The Role of Negative Affect and Self-Concept Clarity in Predicting Self-Injurious Urges in Borderline Personality Disorder Using Ecological Momentary Assessment
Deficits in identity as well as negative affect have been shown to predict self-injurious and suicidal behaviors in individuals with borderline personality disorder (BPD). However, less is known about the interactive effects of these two predictors. We examined the moderating effect of a particular component of identity, self-concept, on the relationship between negative affect and self-injurious urges utilizing ecological momentary assessments. Outpatients diagnosed with either BPD (n = 36) or any anxiety disorder but no BPD (n = 18) completed surveys throughout the day over a 21-day period. Higher levels of momentary negative affect predicted greater subsequent urges to self-injure, but only when self-concept clarity was low (z = −3.60, p <. 01). This effect did not differ between diagnostic groups. The results suggest that self-concept clarity has a protective effect against self-injurious urges in light of high negative affect, and that this effect may be transdiagnostic.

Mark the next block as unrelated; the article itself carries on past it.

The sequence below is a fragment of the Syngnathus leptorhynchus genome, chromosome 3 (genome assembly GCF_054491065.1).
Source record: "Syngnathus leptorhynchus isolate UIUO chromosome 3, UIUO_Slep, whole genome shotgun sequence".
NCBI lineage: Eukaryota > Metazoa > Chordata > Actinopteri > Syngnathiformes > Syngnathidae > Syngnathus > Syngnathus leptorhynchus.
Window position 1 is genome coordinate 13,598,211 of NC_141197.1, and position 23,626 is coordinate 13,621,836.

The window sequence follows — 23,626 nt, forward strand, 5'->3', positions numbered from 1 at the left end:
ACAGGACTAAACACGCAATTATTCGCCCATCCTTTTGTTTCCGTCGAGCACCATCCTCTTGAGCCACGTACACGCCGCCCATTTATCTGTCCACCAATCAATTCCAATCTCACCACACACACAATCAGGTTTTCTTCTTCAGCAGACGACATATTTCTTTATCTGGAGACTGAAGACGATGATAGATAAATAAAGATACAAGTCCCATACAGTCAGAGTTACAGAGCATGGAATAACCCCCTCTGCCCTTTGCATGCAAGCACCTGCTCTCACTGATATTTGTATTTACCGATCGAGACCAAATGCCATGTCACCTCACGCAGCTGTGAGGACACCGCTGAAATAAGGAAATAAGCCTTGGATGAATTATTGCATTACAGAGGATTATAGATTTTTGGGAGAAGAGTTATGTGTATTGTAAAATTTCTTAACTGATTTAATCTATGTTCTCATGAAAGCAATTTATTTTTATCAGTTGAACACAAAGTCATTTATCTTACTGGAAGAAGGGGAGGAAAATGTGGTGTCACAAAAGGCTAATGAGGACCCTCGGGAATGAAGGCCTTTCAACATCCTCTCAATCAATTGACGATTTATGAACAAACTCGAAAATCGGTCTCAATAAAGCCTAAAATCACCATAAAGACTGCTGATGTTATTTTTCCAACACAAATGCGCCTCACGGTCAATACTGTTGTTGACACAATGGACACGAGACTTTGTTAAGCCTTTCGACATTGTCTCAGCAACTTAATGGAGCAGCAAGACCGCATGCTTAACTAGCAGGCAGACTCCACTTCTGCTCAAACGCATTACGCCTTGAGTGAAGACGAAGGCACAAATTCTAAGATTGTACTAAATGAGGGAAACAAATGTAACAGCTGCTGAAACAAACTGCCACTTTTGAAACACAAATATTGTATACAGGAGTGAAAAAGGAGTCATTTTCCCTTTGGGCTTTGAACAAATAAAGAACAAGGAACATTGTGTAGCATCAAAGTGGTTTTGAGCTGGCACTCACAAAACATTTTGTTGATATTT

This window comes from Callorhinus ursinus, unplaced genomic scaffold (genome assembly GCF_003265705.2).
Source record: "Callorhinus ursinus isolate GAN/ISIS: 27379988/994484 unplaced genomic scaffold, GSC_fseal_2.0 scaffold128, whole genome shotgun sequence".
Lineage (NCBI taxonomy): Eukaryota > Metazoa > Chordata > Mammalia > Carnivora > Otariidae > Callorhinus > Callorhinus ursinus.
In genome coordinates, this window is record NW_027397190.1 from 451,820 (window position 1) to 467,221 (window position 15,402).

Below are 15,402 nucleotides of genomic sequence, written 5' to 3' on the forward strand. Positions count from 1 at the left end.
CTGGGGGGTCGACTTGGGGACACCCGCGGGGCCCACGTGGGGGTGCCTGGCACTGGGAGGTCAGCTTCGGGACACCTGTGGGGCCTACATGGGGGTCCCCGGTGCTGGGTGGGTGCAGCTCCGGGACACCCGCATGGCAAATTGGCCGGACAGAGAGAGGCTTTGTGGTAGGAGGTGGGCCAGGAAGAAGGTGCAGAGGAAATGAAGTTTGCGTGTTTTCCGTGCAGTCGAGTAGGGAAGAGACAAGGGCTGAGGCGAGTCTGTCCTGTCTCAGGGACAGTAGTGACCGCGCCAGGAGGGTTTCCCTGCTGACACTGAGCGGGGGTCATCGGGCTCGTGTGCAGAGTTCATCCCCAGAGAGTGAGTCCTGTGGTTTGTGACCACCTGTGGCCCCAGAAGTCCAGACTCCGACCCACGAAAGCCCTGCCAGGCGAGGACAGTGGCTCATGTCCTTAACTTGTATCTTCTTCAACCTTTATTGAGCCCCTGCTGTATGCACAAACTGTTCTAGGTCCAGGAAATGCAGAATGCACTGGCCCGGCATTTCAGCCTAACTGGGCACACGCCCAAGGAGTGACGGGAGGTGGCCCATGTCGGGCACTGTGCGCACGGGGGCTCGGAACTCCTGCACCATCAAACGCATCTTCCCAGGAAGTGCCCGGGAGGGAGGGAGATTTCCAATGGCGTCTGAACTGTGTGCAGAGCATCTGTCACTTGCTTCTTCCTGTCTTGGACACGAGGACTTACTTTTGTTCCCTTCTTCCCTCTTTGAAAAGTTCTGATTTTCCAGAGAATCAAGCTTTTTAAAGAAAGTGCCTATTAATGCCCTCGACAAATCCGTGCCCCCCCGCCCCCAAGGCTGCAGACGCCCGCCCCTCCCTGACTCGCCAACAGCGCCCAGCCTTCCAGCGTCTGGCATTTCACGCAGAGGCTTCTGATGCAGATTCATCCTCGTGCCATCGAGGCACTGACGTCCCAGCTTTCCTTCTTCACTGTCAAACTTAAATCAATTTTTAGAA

Scala, J. W., Levy, K. N., Johnson, B. N., Kivity, Y., Ellison, W. D., Pincus, A. L., Wilson, S. J., & Newman, M. G. (2018). The role of negative affect and self-concept clarity in predicting self-injurious urges in borderline personality disorder using ecological momentary assessment. Journal of Personality Disorders, 32(Suppl), 36-57. doi: 10.1521/pedi.2018.32.supp.36
Journal of Personality Disorders